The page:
It is important to approach The Mother with its male counterpart, The Father, in mind. French playwright Florian Zeller’s two works share many similarities, perhaps the most important being a blinding relevance to our contemporary setting, and a provocative question: are all parent and child relationships inherently and emotionally reciprocal?
An arresting production in many ways, Janice Honeyman’s sophisticated direction draws out the dissatisfaction and sheer boredom of a French, middle-aged mother named Anne. Honeyman’s effective orchestration is instantly heightened by Nicolaas Van Reenen’s sound direction that always seems to be scurrying ahead of the action to set the thematic tone. But it is mostly Van Reenen’s moody digital slides paired with surrealist sounds which serve as an intriguing backdrop to Anne’s mental disintegration.
Costume designer Birrie Le Roux wraps the production in a sea of neutrals and reds, contributing to the story’s emotive trajectory. The set design, like the main character, is poised yet ominous, and portrays the family’s superficial need for luxury. A strategic placement of a chic antique mirror and mesh dividers adds a cinematic quality to many of Anne’s highlights. Here Le Roux, aided by Rocco Pool, draws inspiration from Italian minimalist decor to paint a rapt and voguish setting on the Fugard’s intimate stage. Lighting Director Mannie Manim amplifies each scene with momentous dimming and intensified movements which flow with the dialogue of the characters.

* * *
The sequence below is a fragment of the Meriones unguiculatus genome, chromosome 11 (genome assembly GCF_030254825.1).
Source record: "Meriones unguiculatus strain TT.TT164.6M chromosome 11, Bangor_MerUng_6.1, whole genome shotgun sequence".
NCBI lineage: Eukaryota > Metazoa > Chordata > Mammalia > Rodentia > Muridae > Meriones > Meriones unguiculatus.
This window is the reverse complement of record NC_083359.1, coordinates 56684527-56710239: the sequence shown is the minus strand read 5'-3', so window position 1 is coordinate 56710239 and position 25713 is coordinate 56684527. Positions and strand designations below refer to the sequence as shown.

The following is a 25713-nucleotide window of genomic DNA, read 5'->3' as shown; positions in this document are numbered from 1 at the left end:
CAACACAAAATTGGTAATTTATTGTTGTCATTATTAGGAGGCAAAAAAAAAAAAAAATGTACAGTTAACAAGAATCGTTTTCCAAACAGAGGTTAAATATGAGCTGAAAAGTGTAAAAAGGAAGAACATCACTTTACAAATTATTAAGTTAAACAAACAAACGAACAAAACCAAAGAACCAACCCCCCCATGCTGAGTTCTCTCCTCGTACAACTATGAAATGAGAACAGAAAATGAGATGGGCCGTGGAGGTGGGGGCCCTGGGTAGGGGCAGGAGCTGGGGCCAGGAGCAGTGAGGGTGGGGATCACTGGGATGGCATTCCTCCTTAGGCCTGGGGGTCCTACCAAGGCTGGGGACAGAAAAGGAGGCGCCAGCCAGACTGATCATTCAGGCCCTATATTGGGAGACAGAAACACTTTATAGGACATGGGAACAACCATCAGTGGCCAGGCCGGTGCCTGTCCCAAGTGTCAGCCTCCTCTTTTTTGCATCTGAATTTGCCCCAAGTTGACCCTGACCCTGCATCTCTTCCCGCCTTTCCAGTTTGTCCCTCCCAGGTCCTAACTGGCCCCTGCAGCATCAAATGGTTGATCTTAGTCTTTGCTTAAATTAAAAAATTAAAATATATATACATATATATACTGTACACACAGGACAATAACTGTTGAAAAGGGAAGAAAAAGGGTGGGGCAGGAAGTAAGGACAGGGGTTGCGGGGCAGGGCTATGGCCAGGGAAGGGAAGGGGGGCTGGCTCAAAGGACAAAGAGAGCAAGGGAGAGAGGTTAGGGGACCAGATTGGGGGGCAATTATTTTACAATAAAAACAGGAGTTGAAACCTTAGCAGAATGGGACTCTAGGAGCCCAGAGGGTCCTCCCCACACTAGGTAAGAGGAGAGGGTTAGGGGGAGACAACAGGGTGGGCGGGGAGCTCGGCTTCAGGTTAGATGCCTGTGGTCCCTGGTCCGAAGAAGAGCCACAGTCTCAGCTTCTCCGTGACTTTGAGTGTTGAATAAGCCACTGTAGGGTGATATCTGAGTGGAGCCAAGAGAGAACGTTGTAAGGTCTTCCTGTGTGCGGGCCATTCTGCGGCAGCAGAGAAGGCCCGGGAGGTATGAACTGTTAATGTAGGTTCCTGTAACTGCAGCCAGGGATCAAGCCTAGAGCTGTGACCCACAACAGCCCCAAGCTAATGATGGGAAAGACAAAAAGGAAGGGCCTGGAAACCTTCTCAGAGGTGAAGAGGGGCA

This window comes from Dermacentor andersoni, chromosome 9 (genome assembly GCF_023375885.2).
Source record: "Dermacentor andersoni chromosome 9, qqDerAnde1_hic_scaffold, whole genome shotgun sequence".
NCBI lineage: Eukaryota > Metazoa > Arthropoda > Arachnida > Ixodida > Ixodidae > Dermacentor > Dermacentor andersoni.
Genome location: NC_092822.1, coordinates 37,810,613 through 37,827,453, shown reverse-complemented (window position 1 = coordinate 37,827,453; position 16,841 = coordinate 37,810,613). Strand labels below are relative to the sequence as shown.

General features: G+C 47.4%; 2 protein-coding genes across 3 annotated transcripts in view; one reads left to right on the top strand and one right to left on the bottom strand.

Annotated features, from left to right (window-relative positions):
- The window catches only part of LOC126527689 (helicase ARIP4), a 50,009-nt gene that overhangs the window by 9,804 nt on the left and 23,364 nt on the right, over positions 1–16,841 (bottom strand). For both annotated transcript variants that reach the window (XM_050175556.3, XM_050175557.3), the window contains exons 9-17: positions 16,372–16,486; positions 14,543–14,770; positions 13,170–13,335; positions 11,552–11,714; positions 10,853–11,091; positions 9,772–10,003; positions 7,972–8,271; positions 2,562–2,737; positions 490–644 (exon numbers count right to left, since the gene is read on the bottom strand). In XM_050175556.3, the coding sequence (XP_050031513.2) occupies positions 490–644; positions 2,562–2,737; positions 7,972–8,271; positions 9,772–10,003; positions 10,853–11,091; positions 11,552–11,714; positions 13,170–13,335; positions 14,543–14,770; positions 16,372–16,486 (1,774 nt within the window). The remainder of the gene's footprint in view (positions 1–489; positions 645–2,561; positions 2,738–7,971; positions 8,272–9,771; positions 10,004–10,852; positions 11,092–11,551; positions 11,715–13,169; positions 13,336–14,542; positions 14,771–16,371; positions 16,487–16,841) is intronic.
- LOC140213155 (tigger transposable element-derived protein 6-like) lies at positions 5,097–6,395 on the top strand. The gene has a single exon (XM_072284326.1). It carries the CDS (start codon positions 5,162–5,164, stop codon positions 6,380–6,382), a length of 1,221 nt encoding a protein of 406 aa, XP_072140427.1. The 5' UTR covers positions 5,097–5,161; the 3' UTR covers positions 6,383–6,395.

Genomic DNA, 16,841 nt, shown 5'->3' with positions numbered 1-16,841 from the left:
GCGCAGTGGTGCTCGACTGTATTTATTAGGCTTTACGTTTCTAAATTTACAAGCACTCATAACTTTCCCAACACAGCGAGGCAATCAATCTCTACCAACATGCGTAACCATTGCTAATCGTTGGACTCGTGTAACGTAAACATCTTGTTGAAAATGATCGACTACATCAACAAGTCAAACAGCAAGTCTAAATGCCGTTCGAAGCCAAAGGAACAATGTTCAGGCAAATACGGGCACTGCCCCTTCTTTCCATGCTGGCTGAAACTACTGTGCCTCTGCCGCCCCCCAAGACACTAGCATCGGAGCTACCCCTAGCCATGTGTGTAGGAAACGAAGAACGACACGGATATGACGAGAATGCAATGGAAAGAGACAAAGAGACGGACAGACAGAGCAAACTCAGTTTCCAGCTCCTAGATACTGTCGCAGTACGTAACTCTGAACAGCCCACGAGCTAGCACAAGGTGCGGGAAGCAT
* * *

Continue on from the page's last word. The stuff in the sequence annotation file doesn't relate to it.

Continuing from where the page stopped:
Bold, revealing and unorthodox as ever in her choice of projects, esteemed South African heavyweight actress Anna-Mart Van Der Merwe takes centre stage as the much loathed and commanding matriarch in Zeller’s tale. With magnetic stagecraft, Van Der Merwe revels in Anne’s stridency, vulgarity, self-disgust and fear of loneliness. For all her intense affection and erratic disruption, Van Der Merwe’s Anne is still superbly self-possessed and self-enclosed. Her English accent, heavy with Afrikaans undertow, actually lends a certain authenticity which renders her performance unique.
The character of Pierre seems far too underdeveloped for his crucial plot role as the direct point of the tension between the changing values of the family and the role of Anne’s husband. As Pierre, Graham Hopkins delivers a refined performance with excellent pacing, but his patrician elegance comes off more prop-like than instigator at times.
Sven Ruygrok as Nicolas fulfills all the requirements by combining haughty humorlessness with good looks and a whimsical credulity, but the surprising star turn is Amy-Louise Wilson as Èlodie. Wilson brings an element of mystery to the usually child-like character. Instead of the giggly, foolish demeanor, Wilson’s Elodie is somewhat timid, and her fetishist dependency on men is cloying.
Women are expected to look, act and think a certain way. And while these directives may not be explicitly stated, The Mother clearly depicts what they are. As Anne comes undone in front of our eyes, we see how unrealistic and harmful those standards are. Yet beneath this veneer of middle-class mayhem lies a myriad of clues for how to let the light in and banish externally driven expectations.
Benn Van Der Westhuizen
The Mother runs at the Fugard Theatre from 7 February until 4 March 2017.